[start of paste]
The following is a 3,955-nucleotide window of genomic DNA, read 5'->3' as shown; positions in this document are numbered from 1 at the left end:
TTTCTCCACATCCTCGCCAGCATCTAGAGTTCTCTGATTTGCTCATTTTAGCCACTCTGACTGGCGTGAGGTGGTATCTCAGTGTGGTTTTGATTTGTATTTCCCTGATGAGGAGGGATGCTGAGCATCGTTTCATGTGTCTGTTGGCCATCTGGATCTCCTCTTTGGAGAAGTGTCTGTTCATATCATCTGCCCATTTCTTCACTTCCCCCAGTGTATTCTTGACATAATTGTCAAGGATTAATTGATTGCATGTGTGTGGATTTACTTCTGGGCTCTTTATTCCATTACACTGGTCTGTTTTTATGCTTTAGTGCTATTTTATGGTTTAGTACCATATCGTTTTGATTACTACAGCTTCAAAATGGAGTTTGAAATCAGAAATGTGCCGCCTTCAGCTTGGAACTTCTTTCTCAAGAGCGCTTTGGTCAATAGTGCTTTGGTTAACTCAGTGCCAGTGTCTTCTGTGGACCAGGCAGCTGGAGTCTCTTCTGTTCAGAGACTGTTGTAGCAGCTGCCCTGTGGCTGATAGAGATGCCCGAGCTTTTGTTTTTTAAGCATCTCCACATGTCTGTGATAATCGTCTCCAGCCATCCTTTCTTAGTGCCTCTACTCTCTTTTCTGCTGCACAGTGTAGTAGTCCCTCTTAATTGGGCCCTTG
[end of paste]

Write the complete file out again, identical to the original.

The following is a 3,955-nucleotide window of genomic DNA, read 5'->3' as shown; positions in this document are numbered from 1 at the left end:
TTTCTCCACATCCTCGCCAGCATCTAGAGTTCTCTGATTTGCTCATTTTAGCCACTCTGACTGGCGTGAGGTGGTATCTCAGTGTGGTTTTGATTTGTATTTCCCTGATGAGGAGGGATGCTGAGCATCGTTTCATGTGTCTGTTGGCCATCTGGATCTCCTCTTTGGAGAAGTGTCTGTTCATATCATCTGCCCATTTCTTCACTTCCCCCAGTGTATTCTTGACATAATTGTCAAGGATTAATTGATTGCATGTGTGTGGATTTACTTCTGGGCTCTTTATTCCATTACACTGGTCTGTTTTTATGCTTTAGTGCTATTTTATGGTTTAGTACCATATCGTTTTGATTACTACAGCTTCAAAATGGAGTTTGAAATCAGAAATGTGCCGCCTTCAGCTTGGAACTTCTTTCTCAAGAGCGCTTTGGTCAATAGTGCTTTGGTTAACTCAGTGCCAGTGTCTTCTGTGGACCAGGCAGCTGGAGTCTCTTCTGTTCAGAGACTGTTGTAGCAGCTGCCCTGTGGCTGATAGAGATGCCCGAGCTTTTGTTTTTTAAGCATCTCCACATGTCTGTGATAATCGTCTCCAGCCATCCTTTCTTAGTGCCTCTACTCTCTTTTCTGCTGCACAGTGTAGTAGTCCCTCTTAATTGGGCCCTTG